I dislike rising from my bed at 3 AM,
Descending the ladder stair and out the door,
Stumbling the frozen ground to the outhouse.
Nothing fills me with greater foreboding
Than leaving the warmth of my blankets
For the nitrogen vice artic air,
Under the winter sky pierced with the million pinholes
Of blue and yellow and green ice diamond stars.
Nobody can convince me,
Neither my wife nor daughter,
Neither my sons or my sister,
Neither friends or brothers in law,
Neither the Dali Lama or the Prime Minister,
That having a pee can for such occasions
Is anything but civilized, respectable remedy for an aging bladder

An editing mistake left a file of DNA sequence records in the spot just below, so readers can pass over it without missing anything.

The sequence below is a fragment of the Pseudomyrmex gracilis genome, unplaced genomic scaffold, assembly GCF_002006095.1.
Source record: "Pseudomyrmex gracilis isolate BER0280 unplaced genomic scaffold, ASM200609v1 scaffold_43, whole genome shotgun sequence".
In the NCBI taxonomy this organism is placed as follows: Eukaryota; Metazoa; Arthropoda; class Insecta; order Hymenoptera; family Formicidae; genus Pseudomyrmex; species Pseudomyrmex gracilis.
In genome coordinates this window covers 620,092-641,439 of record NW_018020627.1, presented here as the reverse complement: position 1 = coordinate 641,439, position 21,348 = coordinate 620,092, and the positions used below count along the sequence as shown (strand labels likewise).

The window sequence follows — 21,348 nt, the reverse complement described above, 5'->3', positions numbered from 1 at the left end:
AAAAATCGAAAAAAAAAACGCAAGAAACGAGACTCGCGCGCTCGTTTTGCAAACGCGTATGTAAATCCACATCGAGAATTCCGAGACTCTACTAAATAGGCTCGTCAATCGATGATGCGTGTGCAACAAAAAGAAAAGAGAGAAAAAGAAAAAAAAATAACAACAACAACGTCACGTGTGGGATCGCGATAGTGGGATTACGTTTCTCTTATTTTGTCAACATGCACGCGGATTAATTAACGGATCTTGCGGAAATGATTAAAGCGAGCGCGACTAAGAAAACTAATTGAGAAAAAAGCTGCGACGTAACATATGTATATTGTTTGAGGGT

And the unbreakable habit of drinking a gallon of tea in the evening.
None of the societal fetishes for clean porcelain and running water,
For the odours of Vim and Mr Clean,
Can dint the pleasure I take unscrewing the lid of my tobacco can,
Kneeing at the side of my bed in a sacramental manner
And filling that smelly can with warm fresh urine,
Rising in the air the pungent but not unpleasant smell
Of protein or uric acid or whatever it is that piss contains.
Nobody can tell me that climbing back into bed,
Relieved like a great athlete might be relieved
After a successful performance,
Nobody can tell me that this is not sweet and elegant and wonderful
And, on the whole, superior to the so called intellectual or spiritual epiphanies.